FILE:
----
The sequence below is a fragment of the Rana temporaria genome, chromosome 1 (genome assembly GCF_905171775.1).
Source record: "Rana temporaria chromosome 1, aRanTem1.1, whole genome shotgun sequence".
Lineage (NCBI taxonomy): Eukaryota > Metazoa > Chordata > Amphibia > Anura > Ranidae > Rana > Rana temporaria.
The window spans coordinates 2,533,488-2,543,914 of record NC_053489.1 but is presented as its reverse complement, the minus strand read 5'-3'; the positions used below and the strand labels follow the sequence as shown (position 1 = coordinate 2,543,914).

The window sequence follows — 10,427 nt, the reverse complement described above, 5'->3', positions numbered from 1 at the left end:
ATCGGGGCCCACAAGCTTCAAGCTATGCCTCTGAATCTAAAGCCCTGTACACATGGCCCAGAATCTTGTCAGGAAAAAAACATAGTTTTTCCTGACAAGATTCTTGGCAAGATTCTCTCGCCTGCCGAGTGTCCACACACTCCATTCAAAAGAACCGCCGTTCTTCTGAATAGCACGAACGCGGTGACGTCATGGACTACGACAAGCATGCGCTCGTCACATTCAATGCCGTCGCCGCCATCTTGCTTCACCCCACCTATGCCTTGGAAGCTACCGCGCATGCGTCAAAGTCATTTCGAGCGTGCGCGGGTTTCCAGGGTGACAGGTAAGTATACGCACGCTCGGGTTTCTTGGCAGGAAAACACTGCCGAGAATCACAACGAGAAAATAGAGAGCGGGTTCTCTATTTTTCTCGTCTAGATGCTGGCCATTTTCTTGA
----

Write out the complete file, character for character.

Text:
The sequence below is a fragment of the Rana temporaria genome, chromosome 1 (genome assembly GCF_905171775.1).
Source record: "Rana temporaria chromosome 1, aRanTem1.1, whole genome shotgun sequence".
Lineage (NCBI taxonomy): Eukaryota > Metazoa > Chordata > Amphibia > Anura > Ranidae > Rana > Rana temporaria.
The window spans coordinates 2,533,488-2,543,914 of record NC_053489.1 but is presented as its reverse complement, the minus strand read 5'-3'; the positions used below and the strand labels follow the sequence as shown (position 1 = coordinate 2,543,914).

The window sequence follows — 10,427 nt, the reverse complement described above, 5'->3', positions numbered from 1 at the left end:
ATCGGGGCCCACAAGCTTCAAGCTATGCCTCTGAATCTAAAGCCCTGTACACATGGCCCAGAATCTTGTCAGGAAAAAAACATAGTTTTTCCTGACAAGATTCTTGGCAAGATTCTCTCGCCTGCCGAGTGTCCACACACTCCATTCAAAAGAACCGCCGTTCTTCTGAATAGCACGAACGCGGTGACGTCATGGACTACGACAAGCATGCGCTCGTCACATTCAATGCCGTCGCCGCCATCTTGCTTCACCCCACCTATGCCTTGGAAGCTACCGCGCATGCGTCAAAGTCATTTCGAGCGTGCGCGGGTTTCCAGGGTGACAGGTAAGTATACGCACGCTCGGGTTTCTTGGCAGGAAAACACTGCCGAGAATCACAACGAGAAAATAGAGAGCGGGTTCTCTATTTTTCTCGTCTAGATGCTGGCCATTTTCTTGA